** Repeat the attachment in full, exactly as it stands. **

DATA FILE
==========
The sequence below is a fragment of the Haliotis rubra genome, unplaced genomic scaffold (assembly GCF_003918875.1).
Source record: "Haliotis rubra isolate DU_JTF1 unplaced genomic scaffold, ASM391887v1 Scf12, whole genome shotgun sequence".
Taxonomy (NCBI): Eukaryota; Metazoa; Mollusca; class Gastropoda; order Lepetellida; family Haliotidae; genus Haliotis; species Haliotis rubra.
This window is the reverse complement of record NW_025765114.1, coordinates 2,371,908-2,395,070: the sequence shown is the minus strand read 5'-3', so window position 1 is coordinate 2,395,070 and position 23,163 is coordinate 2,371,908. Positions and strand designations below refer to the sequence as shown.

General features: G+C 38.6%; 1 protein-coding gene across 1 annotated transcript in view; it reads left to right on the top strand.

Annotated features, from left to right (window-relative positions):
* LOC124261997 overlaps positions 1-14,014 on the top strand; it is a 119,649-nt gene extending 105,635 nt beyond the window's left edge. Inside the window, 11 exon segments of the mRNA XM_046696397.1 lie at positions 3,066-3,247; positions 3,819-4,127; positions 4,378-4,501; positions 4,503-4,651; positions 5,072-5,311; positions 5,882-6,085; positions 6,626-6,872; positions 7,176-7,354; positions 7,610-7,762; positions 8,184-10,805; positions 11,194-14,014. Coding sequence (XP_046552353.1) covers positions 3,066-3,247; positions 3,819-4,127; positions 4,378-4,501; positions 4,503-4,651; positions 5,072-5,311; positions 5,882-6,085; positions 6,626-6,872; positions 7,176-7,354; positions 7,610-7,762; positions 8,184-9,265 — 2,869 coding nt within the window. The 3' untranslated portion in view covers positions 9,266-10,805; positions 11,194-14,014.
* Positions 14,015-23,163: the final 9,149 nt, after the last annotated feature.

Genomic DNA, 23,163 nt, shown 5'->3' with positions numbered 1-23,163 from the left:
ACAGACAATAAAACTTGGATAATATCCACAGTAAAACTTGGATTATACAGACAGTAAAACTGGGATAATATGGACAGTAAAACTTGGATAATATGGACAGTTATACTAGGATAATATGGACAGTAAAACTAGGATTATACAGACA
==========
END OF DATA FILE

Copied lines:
The sequence below is a fragment of the Haliotis rubra genome, unplaced genomic scaffold (assembly GCF_003918875.1).
Source record: "Haliotis rubra isolate DU_JTF1 unplaced genomic scaffold, ASM391887v1 Scf12, whole genome shotgun sequence".
Taxonomy (NCBI): Eukaryota; Metazoa; Mollusca; class Gastropoda; order Lepetellida; family Haliotidae; genus Haliotis; species Haliotis rubra.
This window is the reverse complement of record NW_025765114.1, coordinates 2,371,908-2,395,070: the sequence shown is the minus strand read 5'-3', so window position 1 is coordinate 2,395,070 and position 23,163 is coordinate 2,371,908. Positions and strand designations below refer to the sequence as shown.

General features: G+C 38.6%; 1 protein-coding gene across 1 annotated transcript in view; it reads left to right on the top strand.

Annotated features, from left to right (window-relative positions):
* LOC124261997 overlaps positions 1-14,014 on the top strand; it is a 119,649-nt gene extending 105,635 nt beyond the window's left edge. Inside the window, 11 exon segments of the mRNA XM_046696397.1 lie at positions 3,066-3,247; positions 3,819-4,127; positions 4,378-4,501; positions 4,503-4,651; positions 5,072-5,311; positions 5,882-6,085; positions 6,626-6,872; positions 7,176-7,354; positions 7,610-7,762; positions 8,184-10,805; positions 11,194-14,014. Coding sequence (XP_046552353.1) covers positions 3,066-3,247; positions 3,819-4,127; positions 4,378-4,501; positions 4,503-4,651; positions 5,072-5,311; positions 5,882-6,085; positions 6,626-6,872; positions 7,176-7,354; positions 7,610-7,762; positions 8,184-9,265 — 2,869 coding nt within the window. The 3' untranslated portion in view covers positions 9,266-10,805; positions 11,194-14,014.
* Positions 14,015-23,163: the final 9,149 nt, after the last annotated feature.

Genomic DNA, 23,163 nt, shown 5'->3' with positions numbered 1-23,163 from the left:
ACAGACAATAAAACTTGGATAATATCCACAGTAAAACTTGGATTATACAGACAGTAAAACTGGGATAATATGGACAGTAAAACTTGGATAATATGGACAGTTATACTAGGATAATATGGACAGTAAAACTAGGATTATACAGACA